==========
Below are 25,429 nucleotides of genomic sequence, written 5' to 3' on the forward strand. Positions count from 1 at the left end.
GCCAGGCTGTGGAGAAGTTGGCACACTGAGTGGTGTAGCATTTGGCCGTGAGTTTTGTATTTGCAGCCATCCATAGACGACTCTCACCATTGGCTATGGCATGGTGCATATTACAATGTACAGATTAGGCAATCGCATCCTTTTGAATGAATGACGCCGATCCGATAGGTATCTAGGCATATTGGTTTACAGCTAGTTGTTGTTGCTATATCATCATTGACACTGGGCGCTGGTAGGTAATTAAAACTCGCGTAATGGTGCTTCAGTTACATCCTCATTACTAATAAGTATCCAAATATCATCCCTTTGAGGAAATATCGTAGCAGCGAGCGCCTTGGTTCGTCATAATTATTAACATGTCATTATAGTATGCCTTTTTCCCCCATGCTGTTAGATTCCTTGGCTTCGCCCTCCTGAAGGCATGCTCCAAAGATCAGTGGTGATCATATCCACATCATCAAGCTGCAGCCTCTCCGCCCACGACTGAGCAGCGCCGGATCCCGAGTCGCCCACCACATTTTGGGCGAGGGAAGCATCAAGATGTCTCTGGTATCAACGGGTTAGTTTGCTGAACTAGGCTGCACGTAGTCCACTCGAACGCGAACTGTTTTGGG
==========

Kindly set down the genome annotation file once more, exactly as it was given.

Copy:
Below are 25,429 nucleotides of genomic sequence, written 5' to 3' on the forward strand. Positions count from 1 at the left end.
GCCAGGCTGTGGAGAAGTTGGCACACTGAGTGGTGTAGCATTTGGCCGTGAGTTTTGTATTTGCAGCCATCCATAGACGACTCTCACCATTGGCTATGGCATGGTGCATATTACAATGTACAGATTAGGCAATCGCATCCTTTTGAATGAATGACGCCGATCCGATAGGTATCTAGGCATATTGGTTTACAGCTAGTTGTTGTTGCTATATCATCATTGACACTGGGCGCTGGTAGGTAATTAAAACTCGCGTAATGGTGCTTCAGTTACATCCTCATTACTAATAAGTATCCAAATATCATCCCTTTGAGGAAATATCGTAGCAGCGAGCGCCTTGGTTCGTCATAATTATTAACATGTCATTATAGTATGCCTTTTTCCCCCATGCTGTTAGATTCCTTGGCTTCGCCCTCCTGAAGGCATGCTCCAAAGATCAGTGGTGATCATATCCACATCATCAAGCTGCAGCCTCTCCGCCCACGACTGAGCAGCGCCGGATCCCGAGTCGCCCACCACATTTTGGGCGAGGGAAGCATCAAGATGTCTCTGGTATCAACGGGTTAGTTTGCTGAACTAGGCTGCACGTAGTCCACTCGAACGCGAACTGTTTTGGG